DR. KHERIATY: Pope Francis wants to present the Gospel as what it truly is — always new, always relevant, always timely, always in season. He is encouraging Christians not to lock ourselves securely behind the doors of our parishes, comfortable and self-enclosed, but to open ourselves to everyone, especially those who are marginalized and forgotten. Those who suffer from mental illnesses like depression are among the most misunderstood, marginalized, ignored, and unjustly stigmatized individuals in our society today. Pope Francis wants Christians to get out there and, as he said at World Youth Day, make a mess — rolling up our sleeves and getting involved in the lives of others, helping them, loving them, encouraging them, understanding them, and thereby, showing them the love of Jesus Christ. As he likes to put it, the Shepherds need to smell like the sheep: Christian leaders especially need to avoid distancing themselves from the real problems of ordinary people. The pope continues to speak of creating a “culture of encounter,” where we do not pass by people in a hurry, without noticing them, without recognizing how they are struggling or suffering. It’s so easy to do this with those who suffer from depression or anxiety or addictions — to pass them by without noticing — because their illness often remains hidden from sight. We have to get to know people, to befriend, them, to listen to them, to understand them. Not because we have all the answers to their problems or can cure every one of their mental afflictions, but simply because this encounter, these small acts of love and compassion and understanding, are precisely what suffering people need most.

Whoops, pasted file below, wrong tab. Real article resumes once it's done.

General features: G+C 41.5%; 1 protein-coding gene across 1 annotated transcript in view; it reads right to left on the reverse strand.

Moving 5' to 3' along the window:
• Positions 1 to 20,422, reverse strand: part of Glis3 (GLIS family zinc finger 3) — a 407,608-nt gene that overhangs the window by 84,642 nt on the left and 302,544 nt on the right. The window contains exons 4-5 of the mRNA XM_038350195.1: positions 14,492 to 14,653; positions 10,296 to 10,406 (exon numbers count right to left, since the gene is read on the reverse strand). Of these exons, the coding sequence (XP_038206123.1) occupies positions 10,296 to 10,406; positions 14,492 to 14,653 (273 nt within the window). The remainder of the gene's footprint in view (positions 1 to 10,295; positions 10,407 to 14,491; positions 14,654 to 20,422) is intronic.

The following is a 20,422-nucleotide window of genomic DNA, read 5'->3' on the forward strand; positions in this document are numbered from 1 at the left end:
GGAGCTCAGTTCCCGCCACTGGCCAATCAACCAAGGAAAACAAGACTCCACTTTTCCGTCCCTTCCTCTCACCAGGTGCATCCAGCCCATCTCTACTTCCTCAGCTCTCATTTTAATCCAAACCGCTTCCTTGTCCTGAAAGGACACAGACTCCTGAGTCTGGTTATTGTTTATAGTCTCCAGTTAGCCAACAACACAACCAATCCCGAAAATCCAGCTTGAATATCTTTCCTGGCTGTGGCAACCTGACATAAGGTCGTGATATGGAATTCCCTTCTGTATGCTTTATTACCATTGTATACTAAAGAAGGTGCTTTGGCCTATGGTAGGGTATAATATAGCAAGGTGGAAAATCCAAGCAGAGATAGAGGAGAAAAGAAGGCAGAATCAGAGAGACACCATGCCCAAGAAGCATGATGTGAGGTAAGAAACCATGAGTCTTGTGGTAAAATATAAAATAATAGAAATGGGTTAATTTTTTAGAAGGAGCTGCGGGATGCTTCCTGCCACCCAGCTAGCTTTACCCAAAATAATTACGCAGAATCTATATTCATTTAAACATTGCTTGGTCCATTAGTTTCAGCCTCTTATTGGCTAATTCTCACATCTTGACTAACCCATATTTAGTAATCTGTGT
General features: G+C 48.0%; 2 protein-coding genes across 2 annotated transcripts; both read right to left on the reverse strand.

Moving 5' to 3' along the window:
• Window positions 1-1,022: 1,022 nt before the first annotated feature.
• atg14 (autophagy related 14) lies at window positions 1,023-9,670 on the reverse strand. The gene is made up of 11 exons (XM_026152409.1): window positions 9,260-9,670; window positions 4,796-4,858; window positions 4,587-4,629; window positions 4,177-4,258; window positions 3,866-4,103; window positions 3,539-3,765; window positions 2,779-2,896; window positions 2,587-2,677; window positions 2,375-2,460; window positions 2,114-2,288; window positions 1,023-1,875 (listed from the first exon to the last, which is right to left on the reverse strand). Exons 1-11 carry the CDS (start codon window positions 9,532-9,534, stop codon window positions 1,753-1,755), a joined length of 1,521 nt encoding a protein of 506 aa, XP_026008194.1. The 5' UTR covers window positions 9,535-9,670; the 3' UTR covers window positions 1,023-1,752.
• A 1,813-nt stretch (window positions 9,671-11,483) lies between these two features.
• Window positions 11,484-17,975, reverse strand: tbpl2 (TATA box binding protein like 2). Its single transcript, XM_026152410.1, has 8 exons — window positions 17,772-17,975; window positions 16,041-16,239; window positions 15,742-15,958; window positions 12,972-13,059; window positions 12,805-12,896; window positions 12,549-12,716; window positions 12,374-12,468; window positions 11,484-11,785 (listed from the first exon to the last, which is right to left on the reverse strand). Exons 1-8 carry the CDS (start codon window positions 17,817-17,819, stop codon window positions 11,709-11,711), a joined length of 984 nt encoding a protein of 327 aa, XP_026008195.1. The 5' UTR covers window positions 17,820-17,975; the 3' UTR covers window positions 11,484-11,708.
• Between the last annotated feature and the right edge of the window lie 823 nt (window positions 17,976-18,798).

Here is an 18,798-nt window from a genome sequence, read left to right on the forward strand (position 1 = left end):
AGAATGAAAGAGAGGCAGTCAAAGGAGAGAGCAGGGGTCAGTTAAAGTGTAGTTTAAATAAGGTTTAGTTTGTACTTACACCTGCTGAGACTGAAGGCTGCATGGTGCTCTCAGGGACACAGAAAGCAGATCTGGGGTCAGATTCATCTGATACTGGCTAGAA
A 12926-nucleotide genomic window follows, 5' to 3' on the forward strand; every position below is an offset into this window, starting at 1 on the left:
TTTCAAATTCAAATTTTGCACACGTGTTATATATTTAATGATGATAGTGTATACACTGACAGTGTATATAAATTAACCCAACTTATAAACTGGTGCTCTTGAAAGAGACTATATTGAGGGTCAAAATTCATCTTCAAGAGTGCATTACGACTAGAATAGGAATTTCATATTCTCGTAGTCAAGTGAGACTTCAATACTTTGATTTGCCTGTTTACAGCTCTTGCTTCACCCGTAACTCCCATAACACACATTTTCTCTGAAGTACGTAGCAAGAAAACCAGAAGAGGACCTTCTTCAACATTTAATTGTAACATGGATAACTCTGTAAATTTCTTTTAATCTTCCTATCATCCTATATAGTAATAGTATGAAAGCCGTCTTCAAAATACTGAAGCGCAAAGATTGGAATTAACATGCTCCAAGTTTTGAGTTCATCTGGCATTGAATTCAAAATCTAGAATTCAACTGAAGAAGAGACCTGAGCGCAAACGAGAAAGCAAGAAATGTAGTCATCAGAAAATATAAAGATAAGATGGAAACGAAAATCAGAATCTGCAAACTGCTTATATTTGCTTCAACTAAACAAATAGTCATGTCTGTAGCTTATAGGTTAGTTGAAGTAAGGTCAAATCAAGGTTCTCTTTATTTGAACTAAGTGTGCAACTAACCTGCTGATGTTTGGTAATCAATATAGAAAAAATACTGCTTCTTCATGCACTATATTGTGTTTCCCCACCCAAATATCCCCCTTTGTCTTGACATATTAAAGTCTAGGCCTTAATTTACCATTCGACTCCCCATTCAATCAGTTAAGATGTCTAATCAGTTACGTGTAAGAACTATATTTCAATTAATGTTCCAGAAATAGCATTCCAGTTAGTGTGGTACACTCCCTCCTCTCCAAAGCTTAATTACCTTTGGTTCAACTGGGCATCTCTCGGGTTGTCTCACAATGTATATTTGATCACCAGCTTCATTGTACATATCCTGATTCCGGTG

LOPEZ: “The heart of the depressed person,” you write, “can find a connection with the profound sorrow found in the Heart of Jesus. When human suffering encounters the Sacred Heart of Christ, the result is life and hope: a withered hand is restored; an only son, a precious daughter, and a good friend are raised from the dead. Jesus points us to the future full of hope.” How have you seen this play out in practice?
DR. KHERIATY: I recall one patient who said, “If it was not for my relationship with Jesus, I would have killed myself a long time ago.” I have no doubt that she was speaking the literal truth. To me, experiences like hers are a far more convincing witness than a hundred treatises of theology.
LOPEZ: Cardinal Raymond Burke is known (albeit not by Rolling Stone) for his devotion to the Sacred Heart. Could the image of the Sacred Heart be a great help for our times?
DR. KHERIATY: Indeed, it can, for devotion to the Sacred Heart is devotion to the humanity of Christ, who had a human heart, a heart of flesh like ours. For too many Catholics, the Sacred Heart has been reduced to a plastic statue — to kitschy and insipid attempts at devotional art. But recovering an authentic devotion to the Sacred Heart is a beautiful and necessary way to connect with the humanity of Christ. I am fond of Hans Urs von Balthasar’s stunning little book on this theme, The Heart of the World, which I return to from time to time.